Last June was an emotional rollercoaster for Kristen Starks, the bar manager at Cosima at Mill No 1. She had been invited on the trip of a lifetime—to work and study wine for eight weeks at Menhir Salento in Puglia, Italy.
“Shortly after I bought my plane ticket, I found a lump in my breast,” she says. “I actually ignored it for a few weeks. I really didn’t want to interfere with this exciting thing I had coming up. But it became so painful and began changing shape, so I knew I had to get it checked out.”
After undergoing several tests, Starks received a call while doing inventory at Cosima and was told she had invasive ductal carcinoma, or grade 3 breast cancer. Her doctors laid out a very organized treatment plan that included a couple rounds of chemo, surgery, radiation, and ameno therapy.
“I went through two months of Doxorubicin, which is nicknamed the Red Devil, and it’s the grossest feeling,” she recalls. “That’s the one that makes you lose your hair and your appetite—it’s really kind of a nightmare drug. I was down for the count.”
Needless to say, Starks’ trip to Puglia had to be canceled. She said the winery owners could not have been more courteous and they reassured her that she would be able to make that trip someday.
“Keeping in touch with them really put me at ease,” she says. “I had a light at the end of that dark tunnel.”
Though she is still recovering and will be taking hormone suppressors for the next five years, Starks was finally able to make the trip to the Menhir Silento winery this past summer.
As part of her work in Italy, Starks was a sommelier at the winery’s osteria where she was able to pair wine for pre-fixe menus and explain the history, flavor, and terroir of the wines to English speakers from all the world. She traveled to Bologna, Silento, and tiny towns in between to learn about their food and drink culture.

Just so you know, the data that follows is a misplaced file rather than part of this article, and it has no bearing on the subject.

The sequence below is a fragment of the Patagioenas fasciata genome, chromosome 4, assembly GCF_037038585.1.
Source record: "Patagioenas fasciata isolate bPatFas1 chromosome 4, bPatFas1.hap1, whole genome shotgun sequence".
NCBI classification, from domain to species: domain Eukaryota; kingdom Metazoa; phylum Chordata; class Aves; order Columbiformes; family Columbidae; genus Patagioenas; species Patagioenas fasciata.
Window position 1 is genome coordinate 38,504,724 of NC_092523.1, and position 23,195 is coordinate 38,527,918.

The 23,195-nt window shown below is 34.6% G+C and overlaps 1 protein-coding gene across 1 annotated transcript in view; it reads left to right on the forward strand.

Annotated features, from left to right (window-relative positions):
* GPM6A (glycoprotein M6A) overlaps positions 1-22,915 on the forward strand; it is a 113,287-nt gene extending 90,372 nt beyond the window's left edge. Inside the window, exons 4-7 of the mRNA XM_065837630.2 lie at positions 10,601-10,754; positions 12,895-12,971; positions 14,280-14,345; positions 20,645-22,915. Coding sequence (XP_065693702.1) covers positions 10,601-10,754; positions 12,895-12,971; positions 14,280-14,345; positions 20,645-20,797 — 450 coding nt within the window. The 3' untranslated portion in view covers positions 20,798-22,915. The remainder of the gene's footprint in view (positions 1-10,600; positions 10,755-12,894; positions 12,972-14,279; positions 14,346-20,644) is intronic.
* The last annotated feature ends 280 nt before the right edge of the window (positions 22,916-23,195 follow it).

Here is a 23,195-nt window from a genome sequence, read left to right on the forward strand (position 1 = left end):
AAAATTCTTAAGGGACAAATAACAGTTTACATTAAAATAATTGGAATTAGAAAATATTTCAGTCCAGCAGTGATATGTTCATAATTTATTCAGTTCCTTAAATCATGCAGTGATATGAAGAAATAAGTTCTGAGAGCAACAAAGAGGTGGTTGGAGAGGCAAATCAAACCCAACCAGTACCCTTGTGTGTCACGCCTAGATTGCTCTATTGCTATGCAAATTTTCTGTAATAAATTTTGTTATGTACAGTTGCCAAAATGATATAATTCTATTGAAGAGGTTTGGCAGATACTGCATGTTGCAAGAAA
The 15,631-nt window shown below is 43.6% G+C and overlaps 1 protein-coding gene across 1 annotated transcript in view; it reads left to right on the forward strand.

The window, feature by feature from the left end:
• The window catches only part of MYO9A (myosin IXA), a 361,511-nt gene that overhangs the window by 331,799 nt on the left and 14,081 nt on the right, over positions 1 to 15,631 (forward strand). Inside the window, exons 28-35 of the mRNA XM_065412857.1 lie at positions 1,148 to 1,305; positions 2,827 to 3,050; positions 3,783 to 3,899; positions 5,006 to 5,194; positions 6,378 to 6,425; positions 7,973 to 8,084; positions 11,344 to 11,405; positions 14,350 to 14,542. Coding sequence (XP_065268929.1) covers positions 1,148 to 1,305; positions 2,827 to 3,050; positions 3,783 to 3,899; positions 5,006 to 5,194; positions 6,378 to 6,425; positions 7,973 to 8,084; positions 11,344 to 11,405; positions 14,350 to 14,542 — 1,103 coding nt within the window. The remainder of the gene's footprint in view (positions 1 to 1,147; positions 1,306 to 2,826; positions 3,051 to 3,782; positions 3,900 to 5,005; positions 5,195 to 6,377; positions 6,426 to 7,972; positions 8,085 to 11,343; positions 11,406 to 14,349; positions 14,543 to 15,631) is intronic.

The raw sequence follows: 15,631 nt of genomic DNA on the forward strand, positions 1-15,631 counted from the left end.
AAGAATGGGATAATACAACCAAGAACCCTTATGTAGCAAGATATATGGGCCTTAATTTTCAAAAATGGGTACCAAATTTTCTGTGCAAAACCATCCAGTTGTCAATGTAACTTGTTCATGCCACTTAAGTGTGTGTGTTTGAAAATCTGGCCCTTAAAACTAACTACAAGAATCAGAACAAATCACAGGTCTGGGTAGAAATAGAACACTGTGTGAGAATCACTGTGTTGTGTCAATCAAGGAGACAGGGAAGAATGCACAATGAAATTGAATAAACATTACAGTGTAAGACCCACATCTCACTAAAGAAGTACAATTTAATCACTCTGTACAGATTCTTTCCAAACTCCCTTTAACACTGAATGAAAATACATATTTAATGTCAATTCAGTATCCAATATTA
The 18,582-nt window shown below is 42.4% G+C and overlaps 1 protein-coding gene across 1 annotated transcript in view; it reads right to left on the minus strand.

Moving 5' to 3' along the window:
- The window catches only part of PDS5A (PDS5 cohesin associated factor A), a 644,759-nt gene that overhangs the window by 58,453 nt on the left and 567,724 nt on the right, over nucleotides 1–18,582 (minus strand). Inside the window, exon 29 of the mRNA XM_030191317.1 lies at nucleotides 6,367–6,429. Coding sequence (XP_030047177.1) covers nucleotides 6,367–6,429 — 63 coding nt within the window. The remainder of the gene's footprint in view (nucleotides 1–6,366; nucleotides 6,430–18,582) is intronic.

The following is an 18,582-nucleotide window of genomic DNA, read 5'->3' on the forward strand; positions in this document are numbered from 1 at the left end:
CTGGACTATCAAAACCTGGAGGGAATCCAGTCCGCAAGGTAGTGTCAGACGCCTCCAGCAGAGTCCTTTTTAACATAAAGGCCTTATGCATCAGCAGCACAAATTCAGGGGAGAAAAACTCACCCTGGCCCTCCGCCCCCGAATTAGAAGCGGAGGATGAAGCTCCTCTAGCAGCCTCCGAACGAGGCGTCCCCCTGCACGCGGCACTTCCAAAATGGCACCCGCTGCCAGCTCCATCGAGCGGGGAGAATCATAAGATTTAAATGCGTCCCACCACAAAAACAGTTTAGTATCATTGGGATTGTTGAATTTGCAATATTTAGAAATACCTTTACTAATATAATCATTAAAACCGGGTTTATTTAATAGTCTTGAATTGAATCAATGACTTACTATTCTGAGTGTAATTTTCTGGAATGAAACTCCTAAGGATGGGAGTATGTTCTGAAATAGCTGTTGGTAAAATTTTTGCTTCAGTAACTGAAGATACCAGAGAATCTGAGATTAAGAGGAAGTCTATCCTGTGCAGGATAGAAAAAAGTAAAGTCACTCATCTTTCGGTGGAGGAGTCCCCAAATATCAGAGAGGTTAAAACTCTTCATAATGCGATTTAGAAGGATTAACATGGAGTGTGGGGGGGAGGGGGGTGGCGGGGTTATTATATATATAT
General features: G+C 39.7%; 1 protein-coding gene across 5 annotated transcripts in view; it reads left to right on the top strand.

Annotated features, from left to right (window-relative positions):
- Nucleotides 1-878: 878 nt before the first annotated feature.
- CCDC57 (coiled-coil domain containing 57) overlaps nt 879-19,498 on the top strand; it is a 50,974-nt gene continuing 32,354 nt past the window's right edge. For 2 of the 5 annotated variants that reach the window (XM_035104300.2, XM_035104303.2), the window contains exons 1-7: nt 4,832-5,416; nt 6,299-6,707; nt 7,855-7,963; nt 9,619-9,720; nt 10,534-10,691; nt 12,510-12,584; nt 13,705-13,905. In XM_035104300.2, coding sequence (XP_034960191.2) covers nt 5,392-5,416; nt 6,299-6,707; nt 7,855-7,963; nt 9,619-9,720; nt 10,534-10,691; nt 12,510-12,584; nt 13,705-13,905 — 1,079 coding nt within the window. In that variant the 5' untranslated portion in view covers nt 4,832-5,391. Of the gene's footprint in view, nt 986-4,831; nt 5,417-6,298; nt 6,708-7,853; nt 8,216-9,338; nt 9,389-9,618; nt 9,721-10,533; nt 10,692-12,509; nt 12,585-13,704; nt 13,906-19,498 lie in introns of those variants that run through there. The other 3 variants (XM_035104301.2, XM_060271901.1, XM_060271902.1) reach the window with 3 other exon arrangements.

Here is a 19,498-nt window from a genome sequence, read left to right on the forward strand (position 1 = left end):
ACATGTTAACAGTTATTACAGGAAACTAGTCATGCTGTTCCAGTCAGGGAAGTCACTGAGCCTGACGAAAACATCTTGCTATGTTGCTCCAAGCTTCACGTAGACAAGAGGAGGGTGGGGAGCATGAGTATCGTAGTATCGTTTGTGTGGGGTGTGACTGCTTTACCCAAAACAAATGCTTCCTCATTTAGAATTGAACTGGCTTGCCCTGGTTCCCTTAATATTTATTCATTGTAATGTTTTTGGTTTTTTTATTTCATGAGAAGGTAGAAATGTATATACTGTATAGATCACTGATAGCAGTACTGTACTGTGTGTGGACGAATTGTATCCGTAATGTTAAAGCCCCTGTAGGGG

“The food changes every town you go to, but there is a universal language,” she says. “People are very proud of traditions they’ve held onto for generations. You can read about the wine and the land and it might look good on paper. But, being there, you understand it on a much more profound level.”
She hopes to share that understanding in a wine dinner at Cosima on Wednesday, October 24, in which five Italian courses will be paid with wine selections from Munhir. Think curdo paired with a savory Verdeca or a cherry tart alongside a chilled, dry Aleatico.
“I have anecdotes that I want to share, but I won’t be long-winded,” she says. “I just want to share experiences about appreciating these wines in the middle of the countryside under the stars. I want to recreate a picture of real Silento life.”
Though there has been a lot of trials and tribulations these past 18 months, Starks is grateful for the owners at Munhir and Cosima and the overall experience. She is looking forward to bringing that same joy she felt in Italy to her guests at the restaurant.
“Something like cancer really puts you in touch with your own spirituality and gives you a new level of sensitivity,” she says. “I felt like I was more open to new ideas on my trip and just was able to soak it all in. I really want the restaurant to embody that part of the world.”